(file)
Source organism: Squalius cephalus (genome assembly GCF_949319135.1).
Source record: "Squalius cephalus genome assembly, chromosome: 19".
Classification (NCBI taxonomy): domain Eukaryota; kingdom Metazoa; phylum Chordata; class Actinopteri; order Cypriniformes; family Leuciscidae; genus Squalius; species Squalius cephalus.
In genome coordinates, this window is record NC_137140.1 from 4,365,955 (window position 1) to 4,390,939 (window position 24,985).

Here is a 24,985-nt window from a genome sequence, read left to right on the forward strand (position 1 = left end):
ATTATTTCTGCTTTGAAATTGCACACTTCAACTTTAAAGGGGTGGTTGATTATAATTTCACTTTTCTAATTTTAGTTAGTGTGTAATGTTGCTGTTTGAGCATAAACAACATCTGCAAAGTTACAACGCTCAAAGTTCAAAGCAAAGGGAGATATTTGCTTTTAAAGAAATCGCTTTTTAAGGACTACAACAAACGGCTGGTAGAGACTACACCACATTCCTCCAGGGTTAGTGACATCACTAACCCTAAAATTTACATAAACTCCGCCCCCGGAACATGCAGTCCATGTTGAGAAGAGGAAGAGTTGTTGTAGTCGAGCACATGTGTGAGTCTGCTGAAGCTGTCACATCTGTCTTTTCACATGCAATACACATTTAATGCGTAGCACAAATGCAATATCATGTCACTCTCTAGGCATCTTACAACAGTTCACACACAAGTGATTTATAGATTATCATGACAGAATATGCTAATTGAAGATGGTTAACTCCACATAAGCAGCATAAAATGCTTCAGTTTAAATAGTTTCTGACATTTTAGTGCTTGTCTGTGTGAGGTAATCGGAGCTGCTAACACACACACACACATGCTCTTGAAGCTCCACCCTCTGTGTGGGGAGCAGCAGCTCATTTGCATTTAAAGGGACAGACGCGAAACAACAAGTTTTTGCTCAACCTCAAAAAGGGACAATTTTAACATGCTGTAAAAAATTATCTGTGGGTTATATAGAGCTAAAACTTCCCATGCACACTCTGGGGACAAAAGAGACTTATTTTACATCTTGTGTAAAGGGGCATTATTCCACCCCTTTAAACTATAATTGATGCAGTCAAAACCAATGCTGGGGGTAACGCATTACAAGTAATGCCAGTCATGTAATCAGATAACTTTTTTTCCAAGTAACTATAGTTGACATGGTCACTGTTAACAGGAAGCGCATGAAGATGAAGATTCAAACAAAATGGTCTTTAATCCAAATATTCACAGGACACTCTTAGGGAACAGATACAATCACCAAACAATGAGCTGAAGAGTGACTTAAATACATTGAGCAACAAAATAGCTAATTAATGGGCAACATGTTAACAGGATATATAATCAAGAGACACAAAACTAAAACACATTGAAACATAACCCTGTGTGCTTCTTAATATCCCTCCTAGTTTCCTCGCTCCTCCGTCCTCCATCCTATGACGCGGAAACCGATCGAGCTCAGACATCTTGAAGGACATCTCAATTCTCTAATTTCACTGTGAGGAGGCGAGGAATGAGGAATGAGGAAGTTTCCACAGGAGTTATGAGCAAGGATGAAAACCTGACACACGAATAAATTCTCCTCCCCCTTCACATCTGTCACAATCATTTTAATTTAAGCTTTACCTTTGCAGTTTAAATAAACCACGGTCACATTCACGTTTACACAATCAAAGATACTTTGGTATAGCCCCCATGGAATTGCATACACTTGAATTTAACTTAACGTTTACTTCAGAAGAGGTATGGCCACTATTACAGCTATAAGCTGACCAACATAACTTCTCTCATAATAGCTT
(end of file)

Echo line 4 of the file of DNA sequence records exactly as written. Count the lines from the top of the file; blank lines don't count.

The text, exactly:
In genome coordinates, this window is record NC_137140.1 from 4,365,955 (window position 1) to 4,390,939 (window position 24,985).